Community Agriculture Alliance: Availability of water
For the Craig press
The availability of water is easily taken for granted. For most of us, we simply turn on a tap in our homes and water is there. But it is critical to our lives, and as the availability of water changes it impacts everyone across the state. Colorado legislature passed the Water for the 21st Century Act in 2005. This Act created the Yampa White Green Basin Roundtable (YWG BRT) as one of the nine basin roundtables throughout Colorado focused on providing collaborative local input on water policy. To do this the YWG BRT is made up 35 members that represent all water users in the basin. This specially calls out representatives from agriculture, municipal and industrial water users, as well as representatives from the environmental and recreational communities. These members review local and regional water issues and polices, review and support local water projects that will help reduce water supply gaps within the region. Two members of the roundtable are also part of the InterBasin Compact Committee (IBCC), which is a committee made up of the basin roundtables members and Governor appointees, which provides a diverse balanced forum for water policy input across the State.
All the roundtables developed a Basin Implementation Plan (BIP) first released in 2015, which was used to drive local water policy and reduce the in-basin water supply gaps. The BIP contains the goals of the roundtable and the projects and process to meet those goals. The nine roundtable BIPs were the framework for the development of the Colorado Water Plan, a plan that was developed by the Colorado Water Conservation Board (CWCB) to reduce the State’s water supply gaps by 2050. To keep the Water Plan relevant the CWCB plans to update it every seven years, which requires the BIPs to be updated first. The Roundtables have just competed updating their BIPs and the CWCB plan to use these updates and public input to update the Water Plan by 2022.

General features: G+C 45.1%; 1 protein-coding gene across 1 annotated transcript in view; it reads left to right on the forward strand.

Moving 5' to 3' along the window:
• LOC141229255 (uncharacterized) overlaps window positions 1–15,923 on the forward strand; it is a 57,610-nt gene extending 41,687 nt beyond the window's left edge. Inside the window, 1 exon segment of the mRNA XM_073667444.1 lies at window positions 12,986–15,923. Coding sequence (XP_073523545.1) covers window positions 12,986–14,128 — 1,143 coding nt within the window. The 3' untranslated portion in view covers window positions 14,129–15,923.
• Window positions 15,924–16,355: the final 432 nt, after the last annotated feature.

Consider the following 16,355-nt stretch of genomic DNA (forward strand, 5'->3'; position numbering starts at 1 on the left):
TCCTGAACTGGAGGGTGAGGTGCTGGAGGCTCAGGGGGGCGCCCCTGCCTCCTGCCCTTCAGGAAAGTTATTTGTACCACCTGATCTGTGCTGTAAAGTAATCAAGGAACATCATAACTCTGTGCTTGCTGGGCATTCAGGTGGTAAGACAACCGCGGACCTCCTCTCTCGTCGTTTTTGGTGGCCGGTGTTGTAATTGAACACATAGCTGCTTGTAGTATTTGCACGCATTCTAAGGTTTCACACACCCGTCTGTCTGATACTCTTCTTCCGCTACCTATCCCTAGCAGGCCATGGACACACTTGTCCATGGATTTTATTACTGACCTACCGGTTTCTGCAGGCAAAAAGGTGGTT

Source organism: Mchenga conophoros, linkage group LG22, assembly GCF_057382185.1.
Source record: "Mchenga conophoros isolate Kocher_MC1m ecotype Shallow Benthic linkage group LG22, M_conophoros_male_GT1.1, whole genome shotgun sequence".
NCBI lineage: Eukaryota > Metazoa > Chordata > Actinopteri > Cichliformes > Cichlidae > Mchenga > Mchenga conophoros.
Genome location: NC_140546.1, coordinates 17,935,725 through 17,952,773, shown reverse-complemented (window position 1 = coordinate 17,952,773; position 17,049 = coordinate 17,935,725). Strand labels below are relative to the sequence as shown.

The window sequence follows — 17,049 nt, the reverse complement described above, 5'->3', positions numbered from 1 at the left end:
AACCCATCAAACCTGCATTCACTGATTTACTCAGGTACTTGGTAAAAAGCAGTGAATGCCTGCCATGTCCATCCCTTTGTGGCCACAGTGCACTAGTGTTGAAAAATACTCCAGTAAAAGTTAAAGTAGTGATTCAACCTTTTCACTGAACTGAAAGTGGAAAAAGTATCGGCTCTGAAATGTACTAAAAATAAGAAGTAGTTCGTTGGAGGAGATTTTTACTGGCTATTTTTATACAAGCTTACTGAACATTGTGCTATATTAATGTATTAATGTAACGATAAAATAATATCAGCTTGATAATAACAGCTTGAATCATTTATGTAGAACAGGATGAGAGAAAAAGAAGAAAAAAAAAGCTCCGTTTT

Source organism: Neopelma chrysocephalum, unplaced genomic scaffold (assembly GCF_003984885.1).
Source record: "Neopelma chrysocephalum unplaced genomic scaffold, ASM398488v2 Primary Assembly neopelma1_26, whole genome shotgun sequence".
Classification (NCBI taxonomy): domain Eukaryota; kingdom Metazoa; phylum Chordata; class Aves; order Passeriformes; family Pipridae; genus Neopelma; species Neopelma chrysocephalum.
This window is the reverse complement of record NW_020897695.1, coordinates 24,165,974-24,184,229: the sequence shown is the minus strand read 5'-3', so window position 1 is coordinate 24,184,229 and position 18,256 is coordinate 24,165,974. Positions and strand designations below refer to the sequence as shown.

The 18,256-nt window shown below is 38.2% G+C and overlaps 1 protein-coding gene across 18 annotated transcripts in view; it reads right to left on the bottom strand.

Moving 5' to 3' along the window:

The BIP update also provided an opportunity for the YWG BRT to review its accomplishments. The YWG BRT has helped fund agriculture diversion improvements and the Upper Yampa Water Conservancy District grant program. Other projects include support for the Lake Avery leased water coordination, funding for the Leafy Spurge Project, and the Lower Elkhead Creek Restoration Project. The YWG BRT has also provided funding for municipal entities to enact water conservation programs and for the development of three water management plans (Steamboat Springs Management Plan, Yampa Integrated Water Management Plant and White River Integrated Water Initiative) as well as the White River and Upper Yampa Algae Research Projects. The YWG BRT has worked hard to support projects that are multi-beneficial and impact all water users in the basin.
Since the first BIP was completed, the YWG BRT has identified new challenges including: uncertainty of water uses with energy production (oil, gas, coal): endangered fish and related recovery programs; increasing recreational use of the rivers; increased water temperature and nutrient loads with state/federal regulations; and Colorado River Compact issues. No new goals were added to the YWG BRT BIP but new objectives have been included many of which focus on public education relating to Colorado compact issues, wildfire impacts, and work to highlight projects that demonstrate best management practices. The YWG BRT also wants to hear from the public to provide a diverse range of local perspectives on water policy issues. Water impacts everyone. We encourage you to learn more and get involved with issues that are important to you. You can start at yampwhitegreen.com
Patrick Stanko, Yampa White Green Basin Roundtable Public Education, Participation and Outreach (PEPO) Liaison
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During part of this week’s Craig City Council meeting, members of council and city leadership discussed the public’s concerns surrounding the city’s busier areas — especially in the area of grocery stores and school buildings.